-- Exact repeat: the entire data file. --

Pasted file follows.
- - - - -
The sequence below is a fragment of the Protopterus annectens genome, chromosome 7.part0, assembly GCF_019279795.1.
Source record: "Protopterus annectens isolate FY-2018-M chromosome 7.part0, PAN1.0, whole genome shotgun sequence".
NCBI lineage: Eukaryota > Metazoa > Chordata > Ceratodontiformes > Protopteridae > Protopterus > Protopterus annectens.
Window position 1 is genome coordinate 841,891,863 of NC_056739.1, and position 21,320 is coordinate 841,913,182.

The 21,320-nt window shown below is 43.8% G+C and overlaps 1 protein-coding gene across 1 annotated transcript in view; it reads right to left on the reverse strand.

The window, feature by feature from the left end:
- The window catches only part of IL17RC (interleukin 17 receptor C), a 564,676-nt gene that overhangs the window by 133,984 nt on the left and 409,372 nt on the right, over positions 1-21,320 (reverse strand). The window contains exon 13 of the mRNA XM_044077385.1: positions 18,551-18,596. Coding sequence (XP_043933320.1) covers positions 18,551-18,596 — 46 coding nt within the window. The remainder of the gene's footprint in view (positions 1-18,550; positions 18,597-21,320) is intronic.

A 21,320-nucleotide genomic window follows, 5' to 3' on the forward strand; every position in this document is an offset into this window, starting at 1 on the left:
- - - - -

The sequence below is a fragment of the Protopterus annectens genome, chromosome 7.part0, assembly GCF_019279795.1.
Source record: "Protopterus annectens isolate FY-2018-M chromosome 7.part0, PAN1.0, whole genome shotgun sequence".
NCBI lineage: Eukaryota > Metazoa > Chordata > Ceratodontiformes > Protopteridae > Protopterus > Protopterus annectens.
Window position 1 is genome coordinate 841,891,863 of NC_056739.1, and position 21,320 is coordinate 841,913,182.

The 21,320-nt window shown below is 43.8% G+C and overlaps 1 protein-coding gene across 1 annotated transcript in view; it reads right to left on the reverse strand.

The window, feature by feature from the left end:
- The window catches only part of IL17RC (interleukin 17 receptor C), a 564,676-nt gene that overhangs the window by 133,984 nt on the left and 409,372 nt on the right, over positions 1-21,320 (reverse strand). The window contains exon 13 of the mRNA XM_044077385.1: positions 18,551-18,596. Coding sequence (XP_043933320.1) covers positions 18,551-18,596 — 46 coding nt within the window. The remainder of the gene's footprint in view (positions 1-18,550; positions 18,597-21,320) is intronic.

A 21,320-nucleotide genomic window follows, 5' to 3' on the forward strand; every position in this document is an offset into this window, starting at 1 on the left: